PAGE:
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Buhagiar, Spiridion Vincent

Francesco Azopardi (1748-1809): A Maltese Classical Composer, Theorist, and Teacher

Ph.D. Mediterranean Institute, University of Malta, Msida, Malta, 1999

Francesco Azopardi (1748-1809) was a successful composer, theorist, and teacher who lived in Malta -- except for the twelve years or so he spent in Naples (1763-1774) -- during the second half of the eighteenth century. Azopardi spent his entire musical career in the service of the Cathedral in Mdina, and after 1789 was also active at St. John's Co-Cathedral (Valletta).

Some of Azopardi's biographers speak of Azopardi's compositions being played in other countries. However, I could not find any tangible evidence of this, but it is certain that he gained his international fame through the French publication of his Il Musico Prattico (I). It was translated into French by Nicholas Etienne Framéry and published by Le Duc in 1786 as Le Musicien Pratique. Le Musicien Pratique must have had a lasting success since Alexandre Choron, a French musicologist, re-edited and published it under the same title in 1824.

Azopardi's quest for musical knowledge kept him constantly searching for new theories. In fact we find him finishing c. 1809 another version of Il Musico Prattico which, besides including an expansion of the principles discussed in the first treatise, also contains a synthesis of the traditional thoroughbass system and the "new" Ramellian concepts, such as those of the fundamental bass, functional harmony, and inversions.

In Chapter One, Volume One, of this three-volume study, I present a biography of Francesco Azopardi. Chapter Two is a detailed overview of eighteenth-century Italian theory, while in Chapter Three of this study I present a comparative study of Il Musico Prattico (I) and Il Musico Pratico (II). Chapter Four consists of a detailed analysis of Il Musico Pratico (II) with reference to other Italian masters who wrote treatises before or during Azopardi's lifetime, such as Penna, Calegari, Tevo, Vallotti, and Sabbatini.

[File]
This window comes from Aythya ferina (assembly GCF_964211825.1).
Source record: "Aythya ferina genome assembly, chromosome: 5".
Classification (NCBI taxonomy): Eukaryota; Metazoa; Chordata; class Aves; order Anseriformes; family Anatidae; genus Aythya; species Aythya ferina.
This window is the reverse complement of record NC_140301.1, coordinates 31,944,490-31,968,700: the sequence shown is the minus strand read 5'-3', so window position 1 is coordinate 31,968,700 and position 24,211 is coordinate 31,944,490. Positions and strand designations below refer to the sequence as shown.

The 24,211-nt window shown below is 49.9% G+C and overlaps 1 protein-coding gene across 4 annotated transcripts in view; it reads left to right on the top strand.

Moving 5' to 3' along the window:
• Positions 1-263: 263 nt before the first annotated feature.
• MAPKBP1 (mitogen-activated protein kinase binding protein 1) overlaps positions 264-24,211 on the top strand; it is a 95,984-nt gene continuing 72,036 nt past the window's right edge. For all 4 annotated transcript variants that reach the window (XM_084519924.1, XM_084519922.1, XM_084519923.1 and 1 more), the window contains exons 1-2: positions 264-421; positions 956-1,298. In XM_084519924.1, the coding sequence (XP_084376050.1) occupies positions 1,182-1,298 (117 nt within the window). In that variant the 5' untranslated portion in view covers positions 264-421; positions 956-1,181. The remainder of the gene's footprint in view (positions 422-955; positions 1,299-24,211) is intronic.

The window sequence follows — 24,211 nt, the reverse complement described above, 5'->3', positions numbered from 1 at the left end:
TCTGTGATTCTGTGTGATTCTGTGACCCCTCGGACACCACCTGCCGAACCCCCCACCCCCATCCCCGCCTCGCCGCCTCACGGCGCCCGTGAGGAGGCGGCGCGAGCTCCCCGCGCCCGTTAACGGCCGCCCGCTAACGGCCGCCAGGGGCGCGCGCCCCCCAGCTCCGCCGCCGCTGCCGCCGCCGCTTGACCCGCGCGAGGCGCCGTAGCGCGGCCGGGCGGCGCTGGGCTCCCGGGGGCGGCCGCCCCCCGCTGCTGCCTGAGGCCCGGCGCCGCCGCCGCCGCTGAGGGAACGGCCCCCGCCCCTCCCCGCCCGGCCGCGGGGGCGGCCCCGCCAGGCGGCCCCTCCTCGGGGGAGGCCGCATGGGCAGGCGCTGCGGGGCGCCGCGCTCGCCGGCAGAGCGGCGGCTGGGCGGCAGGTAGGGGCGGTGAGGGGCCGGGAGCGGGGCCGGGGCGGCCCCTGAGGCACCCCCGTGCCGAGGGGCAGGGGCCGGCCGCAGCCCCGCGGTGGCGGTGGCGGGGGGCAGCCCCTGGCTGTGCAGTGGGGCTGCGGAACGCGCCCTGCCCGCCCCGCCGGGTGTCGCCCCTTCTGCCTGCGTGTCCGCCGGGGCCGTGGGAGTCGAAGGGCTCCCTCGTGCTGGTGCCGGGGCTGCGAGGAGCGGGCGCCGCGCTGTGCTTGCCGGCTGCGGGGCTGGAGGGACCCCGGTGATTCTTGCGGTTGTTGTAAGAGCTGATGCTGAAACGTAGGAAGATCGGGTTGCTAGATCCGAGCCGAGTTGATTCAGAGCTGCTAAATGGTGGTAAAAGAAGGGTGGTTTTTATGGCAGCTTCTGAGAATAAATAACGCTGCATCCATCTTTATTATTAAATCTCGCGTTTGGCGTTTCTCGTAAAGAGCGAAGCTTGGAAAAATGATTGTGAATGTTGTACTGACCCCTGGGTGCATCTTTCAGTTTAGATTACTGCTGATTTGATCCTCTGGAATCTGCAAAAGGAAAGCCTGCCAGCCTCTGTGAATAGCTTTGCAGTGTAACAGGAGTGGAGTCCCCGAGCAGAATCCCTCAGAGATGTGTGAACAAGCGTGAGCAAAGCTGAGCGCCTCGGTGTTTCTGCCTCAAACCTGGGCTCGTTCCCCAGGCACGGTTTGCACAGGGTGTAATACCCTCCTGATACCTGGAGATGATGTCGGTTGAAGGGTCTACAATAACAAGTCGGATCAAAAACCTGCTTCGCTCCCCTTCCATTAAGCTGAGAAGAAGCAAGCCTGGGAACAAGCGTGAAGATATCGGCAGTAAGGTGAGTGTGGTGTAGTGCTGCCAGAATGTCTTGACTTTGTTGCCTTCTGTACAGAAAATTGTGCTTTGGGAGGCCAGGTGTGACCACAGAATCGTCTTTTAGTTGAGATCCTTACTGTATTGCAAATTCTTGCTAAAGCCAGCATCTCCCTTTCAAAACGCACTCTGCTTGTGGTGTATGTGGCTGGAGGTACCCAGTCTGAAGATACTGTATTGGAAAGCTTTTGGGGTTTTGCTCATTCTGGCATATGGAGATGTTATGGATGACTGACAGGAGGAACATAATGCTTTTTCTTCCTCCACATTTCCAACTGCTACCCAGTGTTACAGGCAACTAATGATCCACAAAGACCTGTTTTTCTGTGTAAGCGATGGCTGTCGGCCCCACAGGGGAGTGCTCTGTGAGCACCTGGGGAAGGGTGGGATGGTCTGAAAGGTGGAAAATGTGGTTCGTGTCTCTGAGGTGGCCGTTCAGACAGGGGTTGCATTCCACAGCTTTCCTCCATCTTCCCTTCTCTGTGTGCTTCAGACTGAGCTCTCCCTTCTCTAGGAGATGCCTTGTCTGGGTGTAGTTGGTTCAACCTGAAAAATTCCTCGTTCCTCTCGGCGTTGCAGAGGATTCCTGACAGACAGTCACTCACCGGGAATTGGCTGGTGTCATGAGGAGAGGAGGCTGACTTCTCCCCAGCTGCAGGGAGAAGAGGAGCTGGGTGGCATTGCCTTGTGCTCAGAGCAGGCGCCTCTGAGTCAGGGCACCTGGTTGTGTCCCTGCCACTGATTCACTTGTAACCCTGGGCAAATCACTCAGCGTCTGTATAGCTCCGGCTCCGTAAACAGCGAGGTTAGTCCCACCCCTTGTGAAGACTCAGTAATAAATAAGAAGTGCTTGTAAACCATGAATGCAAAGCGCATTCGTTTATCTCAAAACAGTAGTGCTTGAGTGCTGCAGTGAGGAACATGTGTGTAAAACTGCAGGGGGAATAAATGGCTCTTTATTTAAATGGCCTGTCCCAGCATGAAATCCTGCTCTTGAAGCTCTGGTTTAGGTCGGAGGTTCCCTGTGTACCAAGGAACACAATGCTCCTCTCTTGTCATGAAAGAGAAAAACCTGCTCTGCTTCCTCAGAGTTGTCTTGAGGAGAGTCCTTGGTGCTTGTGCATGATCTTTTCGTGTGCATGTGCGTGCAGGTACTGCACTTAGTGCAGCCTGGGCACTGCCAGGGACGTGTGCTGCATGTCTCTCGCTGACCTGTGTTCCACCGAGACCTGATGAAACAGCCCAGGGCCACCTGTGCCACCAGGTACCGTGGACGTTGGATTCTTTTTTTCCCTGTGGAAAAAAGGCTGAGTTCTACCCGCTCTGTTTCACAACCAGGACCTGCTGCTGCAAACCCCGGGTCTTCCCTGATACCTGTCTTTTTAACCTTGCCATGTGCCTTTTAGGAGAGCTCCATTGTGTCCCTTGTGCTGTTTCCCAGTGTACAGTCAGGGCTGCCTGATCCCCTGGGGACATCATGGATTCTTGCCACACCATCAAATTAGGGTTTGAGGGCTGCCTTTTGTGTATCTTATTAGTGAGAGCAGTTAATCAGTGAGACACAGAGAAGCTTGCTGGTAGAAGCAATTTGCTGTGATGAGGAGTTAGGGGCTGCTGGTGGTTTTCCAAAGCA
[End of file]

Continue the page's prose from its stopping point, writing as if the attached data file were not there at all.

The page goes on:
Chapter Five is dedicated to Azopardi as a composer. Four representative works (which together span thirty years of composing) are discussed in detail, thus bringing out his style that developed throughout an entire life dedicated to composition. The chief characteristics that clearly emanate from his compositions are:

  1. his great understanding and exploitation of the human voice, especially soprano, alto, and bass (he never wrote for tenor solo).
  2. the application of standard forms in accordance with contemporary taste such as the binary ritornello and sonata form.
  3. the exploitation of tonal and orchestral colour to bring out the sense of the text.
  4. rhythmic and textual variety which juxtaposes the freedom of the concertato style and the strictness of the stile antico or learned style.

Chapter Six is a résumé of all that has gone before. Here, Azopardi is presented as a gifted pedagogue; an eclectic and pragmatic yet original theorist; and finally as an original and prolific composer.

Volume Two presents an edition of Il Musico Pratico (II), while Volume Three includes a modern edition of four compositions by Azopardi. Il Musico Pratico (II) and the four compositions are discussed in Chapters Four and Five, respectively, of Volume One.